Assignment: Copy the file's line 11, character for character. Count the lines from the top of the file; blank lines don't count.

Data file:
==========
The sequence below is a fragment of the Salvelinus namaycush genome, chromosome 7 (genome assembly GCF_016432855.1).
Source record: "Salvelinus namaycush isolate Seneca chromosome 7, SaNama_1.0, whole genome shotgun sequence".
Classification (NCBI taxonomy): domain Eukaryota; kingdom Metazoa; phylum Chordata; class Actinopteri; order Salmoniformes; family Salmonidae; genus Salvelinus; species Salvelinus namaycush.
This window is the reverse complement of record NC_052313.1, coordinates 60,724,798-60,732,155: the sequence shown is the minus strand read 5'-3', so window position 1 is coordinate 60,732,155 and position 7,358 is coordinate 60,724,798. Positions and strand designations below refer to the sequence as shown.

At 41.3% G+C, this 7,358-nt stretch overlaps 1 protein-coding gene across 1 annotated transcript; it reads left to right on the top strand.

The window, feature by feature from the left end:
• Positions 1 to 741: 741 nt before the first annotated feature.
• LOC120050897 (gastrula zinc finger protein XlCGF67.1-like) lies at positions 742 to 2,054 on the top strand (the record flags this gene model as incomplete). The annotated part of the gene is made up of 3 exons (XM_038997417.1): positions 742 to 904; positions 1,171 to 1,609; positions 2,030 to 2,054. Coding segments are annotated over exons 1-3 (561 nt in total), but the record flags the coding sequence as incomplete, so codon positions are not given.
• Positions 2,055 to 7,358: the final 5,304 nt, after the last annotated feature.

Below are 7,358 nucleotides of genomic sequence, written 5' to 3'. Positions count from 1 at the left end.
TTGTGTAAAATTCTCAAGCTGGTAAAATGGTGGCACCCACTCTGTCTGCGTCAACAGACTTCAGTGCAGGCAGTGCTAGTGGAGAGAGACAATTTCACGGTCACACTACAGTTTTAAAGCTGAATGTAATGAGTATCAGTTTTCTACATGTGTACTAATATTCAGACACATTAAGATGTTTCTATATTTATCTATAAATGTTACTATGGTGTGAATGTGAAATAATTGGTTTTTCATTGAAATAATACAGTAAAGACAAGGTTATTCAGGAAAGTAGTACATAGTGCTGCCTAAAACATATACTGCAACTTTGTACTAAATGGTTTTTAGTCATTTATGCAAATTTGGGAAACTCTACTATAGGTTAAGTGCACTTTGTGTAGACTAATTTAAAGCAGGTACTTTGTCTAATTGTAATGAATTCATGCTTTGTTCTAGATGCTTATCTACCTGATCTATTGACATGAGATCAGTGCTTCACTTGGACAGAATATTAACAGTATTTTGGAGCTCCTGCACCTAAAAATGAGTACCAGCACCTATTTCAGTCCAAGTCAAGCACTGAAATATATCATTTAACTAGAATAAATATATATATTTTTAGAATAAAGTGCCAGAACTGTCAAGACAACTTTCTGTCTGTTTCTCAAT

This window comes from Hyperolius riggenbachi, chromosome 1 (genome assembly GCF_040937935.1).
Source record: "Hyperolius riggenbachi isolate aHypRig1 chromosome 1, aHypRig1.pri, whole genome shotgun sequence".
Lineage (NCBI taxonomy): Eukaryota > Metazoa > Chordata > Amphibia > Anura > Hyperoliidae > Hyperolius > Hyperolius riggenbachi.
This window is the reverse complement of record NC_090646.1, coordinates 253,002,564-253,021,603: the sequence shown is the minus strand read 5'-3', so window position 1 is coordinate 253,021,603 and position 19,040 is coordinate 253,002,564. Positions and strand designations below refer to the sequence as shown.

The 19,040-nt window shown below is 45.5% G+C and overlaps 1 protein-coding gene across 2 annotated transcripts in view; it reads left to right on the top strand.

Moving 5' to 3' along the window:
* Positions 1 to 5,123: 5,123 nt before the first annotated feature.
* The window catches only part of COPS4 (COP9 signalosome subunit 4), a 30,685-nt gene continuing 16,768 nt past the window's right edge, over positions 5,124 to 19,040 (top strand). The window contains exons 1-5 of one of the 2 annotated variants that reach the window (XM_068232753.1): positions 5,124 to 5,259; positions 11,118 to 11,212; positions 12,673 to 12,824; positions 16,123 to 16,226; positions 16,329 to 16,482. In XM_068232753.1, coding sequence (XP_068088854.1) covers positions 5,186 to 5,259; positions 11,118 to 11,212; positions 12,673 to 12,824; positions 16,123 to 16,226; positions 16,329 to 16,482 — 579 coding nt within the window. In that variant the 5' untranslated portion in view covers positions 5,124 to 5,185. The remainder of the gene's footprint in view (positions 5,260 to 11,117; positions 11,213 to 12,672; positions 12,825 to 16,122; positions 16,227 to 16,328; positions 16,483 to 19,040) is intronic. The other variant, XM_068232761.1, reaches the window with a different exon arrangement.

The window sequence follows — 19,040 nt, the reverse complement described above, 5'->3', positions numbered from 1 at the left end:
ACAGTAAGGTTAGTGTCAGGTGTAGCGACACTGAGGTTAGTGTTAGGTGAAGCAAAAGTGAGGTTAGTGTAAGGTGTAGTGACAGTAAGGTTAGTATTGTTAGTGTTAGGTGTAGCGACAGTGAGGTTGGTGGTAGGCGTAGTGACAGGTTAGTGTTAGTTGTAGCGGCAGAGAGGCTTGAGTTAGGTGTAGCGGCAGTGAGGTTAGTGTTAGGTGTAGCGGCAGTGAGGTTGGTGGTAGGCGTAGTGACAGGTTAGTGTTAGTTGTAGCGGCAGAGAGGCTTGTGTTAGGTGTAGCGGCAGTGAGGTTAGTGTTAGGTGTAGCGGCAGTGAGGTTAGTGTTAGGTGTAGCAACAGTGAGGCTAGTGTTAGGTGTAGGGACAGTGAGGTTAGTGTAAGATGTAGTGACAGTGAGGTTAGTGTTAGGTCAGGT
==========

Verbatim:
TTGTGTAAAATTCTCAAGCTGGTAAAATGGTGGCACCCACTCTGTCTGCGTCAACAGACTTCAGTGCAGGCAGTGCTAGTGGAGAGAGACAATTTCACGGTCACACTACAGTTTTAAAGCTGAATGTAATGAGTATCAGTTTTCTACATGTGTACTAATATTCAGACACATTAAGATGTTTCTATATTTATCTATAAATGTTACTATGGTGTGAATGTGAAATAATTGGTTTTTCATTGAAATAATACAGTAAAGACAAGGTTATTCAGGAAAGTAGTACATAGTGCTGCCTAAAACATATACTGCAACTTTGTACTAAATGGTTTTTAGTCATTTATGCAAATTTGGGAAACTCTACTATAGGTTAAGTGCACTTTGTGTAGACTAATTTAAAGCAGGTACTTTGTCTAATTGTAATGAATTCATGCTTTGTTCTAGATGCTTATCTACCTGATCTATTGACATGAGATCAGTGCTTCACTTGGACAGAATATTAACAGTATTTTGGAGCTCCTGCACCTAAAAATGAGTACCAGCACCTATTTCAGTCCAAGTCAAGCACTGAAATATATCATTTAACTAGAATAAATATATATATTTTTAGAATAAAGTGCCAGAACTGTCAAGACAACTTTCTGTCTGTTTCTCAAT